From the Bright Future of the Nation to the Dark Future of Mankind: Jókai and Karinthy in Hungarian Utopian Tradition


  • Zsolt Czigányik Eötvös Loránd Tudományegyetem, Budapest



Utopia, dystopia, Jókai, Karinthy, intentionalism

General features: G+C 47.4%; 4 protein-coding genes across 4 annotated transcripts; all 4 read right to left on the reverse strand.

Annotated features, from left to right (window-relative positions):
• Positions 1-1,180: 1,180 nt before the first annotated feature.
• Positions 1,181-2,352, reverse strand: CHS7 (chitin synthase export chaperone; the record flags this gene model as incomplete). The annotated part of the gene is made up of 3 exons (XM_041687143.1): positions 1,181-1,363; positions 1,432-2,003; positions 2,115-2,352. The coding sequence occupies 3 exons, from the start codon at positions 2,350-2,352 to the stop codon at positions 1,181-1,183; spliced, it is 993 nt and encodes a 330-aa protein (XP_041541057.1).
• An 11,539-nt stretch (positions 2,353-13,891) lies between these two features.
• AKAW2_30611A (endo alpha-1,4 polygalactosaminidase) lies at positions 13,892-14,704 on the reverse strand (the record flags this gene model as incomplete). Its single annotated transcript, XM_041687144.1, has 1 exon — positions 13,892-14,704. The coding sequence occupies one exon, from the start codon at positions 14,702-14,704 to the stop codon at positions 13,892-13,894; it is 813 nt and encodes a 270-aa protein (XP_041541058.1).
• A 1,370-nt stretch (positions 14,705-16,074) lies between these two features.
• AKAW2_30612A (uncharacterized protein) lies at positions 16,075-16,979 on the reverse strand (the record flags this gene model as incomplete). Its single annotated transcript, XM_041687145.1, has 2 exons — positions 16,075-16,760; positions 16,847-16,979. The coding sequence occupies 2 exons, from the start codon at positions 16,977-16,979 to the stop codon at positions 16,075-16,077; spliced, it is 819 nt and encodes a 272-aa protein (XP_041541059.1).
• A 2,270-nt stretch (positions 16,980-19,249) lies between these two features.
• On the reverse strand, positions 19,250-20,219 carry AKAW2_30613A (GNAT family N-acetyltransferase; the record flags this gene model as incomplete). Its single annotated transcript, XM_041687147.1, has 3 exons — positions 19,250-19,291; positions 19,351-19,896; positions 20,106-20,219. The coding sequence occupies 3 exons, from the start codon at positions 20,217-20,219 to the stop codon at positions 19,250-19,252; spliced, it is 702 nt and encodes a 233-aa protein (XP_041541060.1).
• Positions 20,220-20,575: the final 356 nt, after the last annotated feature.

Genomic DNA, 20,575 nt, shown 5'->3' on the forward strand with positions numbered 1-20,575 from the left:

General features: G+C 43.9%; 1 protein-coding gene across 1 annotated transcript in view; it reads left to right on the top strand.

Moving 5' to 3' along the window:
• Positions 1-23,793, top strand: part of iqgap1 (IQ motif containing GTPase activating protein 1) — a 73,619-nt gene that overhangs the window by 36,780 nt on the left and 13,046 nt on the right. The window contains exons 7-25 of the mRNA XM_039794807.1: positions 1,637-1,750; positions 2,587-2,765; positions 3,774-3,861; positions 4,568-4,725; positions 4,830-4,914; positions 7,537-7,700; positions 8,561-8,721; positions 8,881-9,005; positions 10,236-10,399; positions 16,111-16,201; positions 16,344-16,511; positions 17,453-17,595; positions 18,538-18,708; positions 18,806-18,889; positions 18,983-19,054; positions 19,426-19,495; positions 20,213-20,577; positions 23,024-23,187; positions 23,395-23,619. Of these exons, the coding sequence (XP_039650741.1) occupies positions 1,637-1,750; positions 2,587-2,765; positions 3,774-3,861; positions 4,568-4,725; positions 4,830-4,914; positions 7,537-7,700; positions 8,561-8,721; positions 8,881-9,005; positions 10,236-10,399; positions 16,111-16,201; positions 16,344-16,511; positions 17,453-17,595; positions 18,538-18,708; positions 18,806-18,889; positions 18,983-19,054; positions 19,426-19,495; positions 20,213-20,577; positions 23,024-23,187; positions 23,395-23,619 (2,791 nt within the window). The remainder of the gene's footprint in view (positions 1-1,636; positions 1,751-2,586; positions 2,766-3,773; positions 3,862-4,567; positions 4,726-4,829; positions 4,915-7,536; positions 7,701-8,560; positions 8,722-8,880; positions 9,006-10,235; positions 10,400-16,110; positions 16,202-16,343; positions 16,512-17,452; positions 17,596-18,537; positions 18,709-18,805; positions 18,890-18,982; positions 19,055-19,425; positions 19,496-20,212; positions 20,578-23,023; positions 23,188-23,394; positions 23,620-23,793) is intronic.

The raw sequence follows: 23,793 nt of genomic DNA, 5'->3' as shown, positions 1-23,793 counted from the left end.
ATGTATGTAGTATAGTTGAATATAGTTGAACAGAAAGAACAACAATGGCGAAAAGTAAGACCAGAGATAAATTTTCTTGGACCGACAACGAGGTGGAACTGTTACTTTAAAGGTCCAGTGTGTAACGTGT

After defining utopianism Czigányik gives a brief introduction to Hungarian utopian literature. While he discusses Tariménes utazása [‘The Voyage of Tariménes’], written by György Bessenyei in 1804, the utopian scenes of Imre Madách’s Az ember tragédiája [‘The Tragedy of Man’, 1862] and Frigyes Karinthy’s short utopian piece, Utazás Faremidoba [‘Voyage to Faremido’, 1916], the bulk of the paper deals with Mór Jókai’s monumental novel, A jövő század regénye, [‘The Novel of the Century to Come’, 1872]. Jókai, who had taken an active part in the 1848 uprising, depicts in this novel a future world of an imaginary twentieth century, where Hungary has primacy within the Habsburg empire (with the emperor king being Árpád Habsburg) and the invention of the airplane (by a Hungarian) brings lasting peace, stability and prosperity to the world. Besides introducing the Hungarian utopian tradition, the paper will reflect upon the role of individuals in imagined societies and how an agency-centered narrative overwrites the essentially structuralist view of history, that usually permeates utopias.






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